5 months with the Pen: data, data, data

Its been five hectic months since the Pen started being distributed to visitors at the ticket counter, and we’ve been learning a lot. We last made some basic stats available at the 100 day mark, but how has usage changed – especially now that almost every area of the museum has been changed over in terms of exhibitions and objects? And what are the tweaks that have made the difference?

Take up rates are improving

March 10 to August 10 total number of times the Pen has been distributed – 62,015
March 10 to August 10 total number of eligible visitors – 65,935
March 10 to August 10 mean take up rate – 94.05%

The Pen launched on March 10, four months after the museum opened its doors, and by the end of March the Pen had a take up rate of 80.44%. By the end of April this had improved to 96.88% and by the end of July to 97.44%. A huge amount of effort by the front-of-house team to improve their scripting and ‘pitch to visitors’ made the difference upfront, and that was backed up by optimisations to the Pen distribution processes later. Late July also saw the introduction of the Pen into Pay-What-You-Wish Saturday evenings which relied a lot on having more streamlined Pen handout processes being implemented. Still to come is the integration of the Pen into education visits and school groups.

Pen usage is improving

March 10 to August 10 total objects collected – 1,394,030
March 10 to August 10 total visitor-made designs saved – 54,029
March 10 to August 10 mean zero collection rate – 26.7%

Not everyone who takes the Pen ends up using it. Some visitors wander around with it but choose not to save anything.

In April we saw a high of 31.28% not using their Pen, and we believe that a sizeable portion of this was actually the result of some backend issues that saw some visitors not being able to ‘write’ the contents of their Pen to their account. We noticed an uptick in “I visited, used the Pen, but there’s nothing when I go to my ticket’ emails coming in to our Zendesk customer service helpdesk. Throughout May and June we tracked down the source of some of these problems and began to resolve them. By the end of July the non-use rate was down to 22.4% and is tracking under 20% for August so far.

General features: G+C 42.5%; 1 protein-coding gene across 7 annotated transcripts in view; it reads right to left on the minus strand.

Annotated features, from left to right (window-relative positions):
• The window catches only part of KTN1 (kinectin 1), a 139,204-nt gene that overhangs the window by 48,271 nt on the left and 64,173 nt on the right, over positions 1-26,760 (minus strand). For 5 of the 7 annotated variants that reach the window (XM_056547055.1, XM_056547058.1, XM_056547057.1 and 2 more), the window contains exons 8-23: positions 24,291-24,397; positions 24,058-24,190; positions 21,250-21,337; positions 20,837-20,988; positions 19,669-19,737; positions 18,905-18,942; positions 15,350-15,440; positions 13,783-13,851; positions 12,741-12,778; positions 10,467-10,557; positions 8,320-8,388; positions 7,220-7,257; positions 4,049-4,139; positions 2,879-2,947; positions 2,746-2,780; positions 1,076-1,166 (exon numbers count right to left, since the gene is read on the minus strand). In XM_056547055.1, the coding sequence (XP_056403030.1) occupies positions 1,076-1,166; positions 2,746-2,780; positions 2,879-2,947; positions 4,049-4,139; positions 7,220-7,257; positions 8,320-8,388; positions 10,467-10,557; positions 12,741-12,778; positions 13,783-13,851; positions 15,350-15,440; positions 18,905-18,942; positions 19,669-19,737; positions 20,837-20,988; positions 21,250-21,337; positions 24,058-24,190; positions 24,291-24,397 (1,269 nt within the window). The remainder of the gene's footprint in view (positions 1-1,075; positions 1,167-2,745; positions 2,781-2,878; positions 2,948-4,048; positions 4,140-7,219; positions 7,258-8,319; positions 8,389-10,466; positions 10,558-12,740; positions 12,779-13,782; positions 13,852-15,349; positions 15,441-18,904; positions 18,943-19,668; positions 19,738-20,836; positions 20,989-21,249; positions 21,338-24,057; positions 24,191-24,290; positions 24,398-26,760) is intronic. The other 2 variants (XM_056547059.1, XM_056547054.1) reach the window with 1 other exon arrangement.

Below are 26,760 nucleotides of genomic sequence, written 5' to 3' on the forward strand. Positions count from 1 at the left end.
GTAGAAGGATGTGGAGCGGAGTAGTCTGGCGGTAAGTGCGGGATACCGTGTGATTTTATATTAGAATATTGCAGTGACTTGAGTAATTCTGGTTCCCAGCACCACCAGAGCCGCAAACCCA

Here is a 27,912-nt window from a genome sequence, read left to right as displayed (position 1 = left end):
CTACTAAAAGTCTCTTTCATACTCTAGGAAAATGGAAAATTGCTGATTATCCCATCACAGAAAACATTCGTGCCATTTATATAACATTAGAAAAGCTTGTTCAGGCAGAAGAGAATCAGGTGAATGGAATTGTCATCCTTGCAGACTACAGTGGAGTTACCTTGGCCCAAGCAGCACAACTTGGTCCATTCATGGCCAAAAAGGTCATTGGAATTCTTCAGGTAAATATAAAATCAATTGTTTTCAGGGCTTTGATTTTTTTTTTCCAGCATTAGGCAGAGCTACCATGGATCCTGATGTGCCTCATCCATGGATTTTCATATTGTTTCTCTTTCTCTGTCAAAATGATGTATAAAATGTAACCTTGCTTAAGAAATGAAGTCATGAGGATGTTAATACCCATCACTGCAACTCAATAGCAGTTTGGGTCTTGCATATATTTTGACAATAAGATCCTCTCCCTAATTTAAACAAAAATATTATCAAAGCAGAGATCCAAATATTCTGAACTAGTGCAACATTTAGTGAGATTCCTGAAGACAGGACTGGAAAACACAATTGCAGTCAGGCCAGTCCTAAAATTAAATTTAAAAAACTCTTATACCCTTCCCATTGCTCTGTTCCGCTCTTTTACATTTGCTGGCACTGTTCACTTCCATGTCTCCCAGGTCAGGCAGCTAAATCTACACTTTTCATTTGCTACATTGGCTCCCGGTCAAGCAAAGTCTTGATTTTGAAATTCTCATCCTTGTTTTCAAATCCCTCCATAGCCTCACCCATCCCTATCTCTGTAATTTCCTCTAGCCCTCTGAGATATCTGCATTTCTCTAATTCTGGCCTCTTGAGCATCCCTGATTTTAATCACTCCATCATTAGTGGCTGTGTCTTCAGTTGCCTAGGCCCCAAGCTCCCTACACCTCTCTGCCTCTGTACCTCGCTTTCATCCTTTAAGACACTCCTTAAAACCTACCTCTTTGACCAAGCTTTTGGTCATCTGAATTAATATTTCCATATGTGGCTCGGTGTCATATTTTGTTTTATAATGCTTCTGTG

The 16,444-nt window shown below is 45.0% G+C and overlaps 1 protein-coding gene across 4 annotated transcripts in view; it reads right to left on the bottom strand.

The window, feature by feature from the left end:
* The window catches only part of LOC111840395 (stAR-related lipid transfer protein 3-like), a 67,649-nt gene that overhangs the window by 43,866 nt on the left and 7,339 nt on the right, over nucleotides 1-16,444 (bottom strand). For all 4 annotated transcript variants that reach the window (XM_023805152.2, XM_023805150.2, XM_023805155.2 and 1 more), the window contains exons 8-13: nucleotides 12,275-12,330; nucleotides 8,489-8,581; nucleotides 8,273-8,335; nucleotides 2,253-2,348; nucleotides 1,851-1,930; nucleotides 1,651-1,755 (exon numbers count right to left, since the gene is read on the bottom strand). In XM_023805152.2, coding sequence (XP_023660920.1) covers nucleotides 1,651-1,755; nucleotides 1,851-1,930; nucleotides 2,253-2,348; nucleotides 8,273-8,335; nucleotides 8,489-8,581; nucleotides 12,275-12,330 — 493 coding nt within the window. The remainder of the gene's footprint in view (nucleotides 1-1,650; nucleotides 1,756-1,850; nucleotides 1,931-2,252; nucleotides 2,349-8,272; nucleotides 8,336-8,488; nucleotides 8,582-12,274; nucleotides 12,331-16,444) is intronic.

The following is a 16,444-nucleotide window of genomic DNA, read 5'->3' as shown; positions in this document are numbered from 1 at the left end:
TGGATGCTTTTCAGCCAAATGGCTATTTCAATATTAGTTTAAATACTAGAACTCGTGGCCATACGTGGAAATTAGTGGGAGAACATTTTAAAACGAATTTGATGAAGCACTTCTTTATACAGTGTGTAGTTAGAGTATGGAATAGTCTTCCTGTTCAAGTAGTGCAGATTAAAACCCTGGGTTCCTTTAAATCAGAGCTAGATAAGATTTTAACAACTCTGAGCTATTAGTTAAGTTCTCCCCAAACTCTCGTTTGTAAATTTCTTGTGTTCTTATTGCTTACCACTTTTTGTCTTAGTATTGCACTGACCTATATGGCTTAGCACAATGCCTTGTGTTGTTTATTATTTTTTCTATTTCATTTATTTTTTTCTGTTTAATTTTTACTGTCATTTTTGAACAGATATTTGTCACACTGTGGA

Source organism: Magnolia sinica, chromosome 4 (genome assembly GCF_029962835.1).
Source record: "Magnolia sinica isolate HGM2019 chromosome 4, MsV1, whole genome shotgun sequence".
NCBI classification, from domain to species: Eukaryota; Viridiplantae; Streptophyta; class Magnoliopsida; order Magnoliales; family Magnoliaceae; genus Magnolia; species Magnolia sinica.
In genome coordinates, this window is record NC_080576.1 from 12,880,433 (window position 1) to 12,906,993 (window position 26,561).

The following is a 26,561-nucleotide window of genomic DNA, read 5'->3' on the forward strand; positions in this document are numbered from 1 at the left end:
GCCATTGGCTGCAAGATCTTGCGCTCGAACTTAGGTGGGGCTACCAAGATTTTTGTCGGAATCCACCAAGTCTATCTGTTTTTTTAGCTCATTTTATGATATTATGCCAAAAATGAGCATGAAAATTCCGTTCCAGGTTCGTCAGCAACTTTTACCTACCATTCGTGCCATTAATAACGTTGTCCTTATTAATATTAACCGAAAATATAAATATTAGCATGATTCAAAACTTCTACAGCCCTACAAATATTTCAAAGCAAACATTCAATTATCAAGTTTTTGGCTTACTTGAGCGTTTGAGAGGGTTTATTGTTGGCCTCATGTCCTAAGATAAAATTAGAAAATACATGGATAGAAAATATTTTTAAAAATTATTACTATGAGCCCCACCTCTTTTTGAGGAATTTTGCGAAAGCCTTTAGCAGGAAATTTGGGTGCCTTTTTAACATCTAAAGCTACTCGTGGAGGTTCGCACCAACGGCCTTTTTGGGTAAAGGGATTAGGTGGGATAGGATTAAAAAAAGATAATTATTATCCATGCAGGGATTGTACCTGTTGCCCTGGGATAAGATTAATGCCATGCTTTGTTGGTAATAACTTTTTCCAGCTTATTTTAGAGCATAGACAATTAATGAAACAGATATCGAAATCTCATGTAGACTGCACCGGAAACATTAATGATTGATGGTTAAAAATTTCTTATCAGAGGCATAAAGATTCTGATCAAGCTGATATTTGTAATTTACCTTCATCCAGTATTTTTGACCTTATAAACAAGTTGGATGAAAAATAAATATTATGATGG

Those who do use the Pen, though, use it a lot. The average number of objects saved by a visitor has varied between 33.2 (March) and 26.99 (June) – significantly more than expected. The average number of ‘visitor-made designs’ (wallpapers, 3d models, Sketchbot portraits) has stayed relatively steady at 1.2 per visitor.

Time on campus is stable

March 10 to August 10 mean time on campus – 99.56 minutes

Cooper Hewitt is not a large museum. There’s a lot to do, but it is physically quite small at 16,000 square feet of gallery space. One of the aims of the new museum experience and redesign was to extend the time that visitors spent on site. As the Pen is handed out at the moment of admission and returned upon exit, the time between these two events is a pretty accurate indication of the time each visitor spends in our building (inclusive of shop and cafe).

Month to month the average has oscillated between 91.84 minutes and 104.31 minutes. Because of changes in the way that Pens are collected at the end of the visit, times from July onwards have to be adjusted downwards by 30 minutes. In order to speed the museum exit experience, front-of-house staff clear the Pen deposit box every 30 minutes instead of individually meaning that some Pens may have been sitting ‘unreturned’ for a while.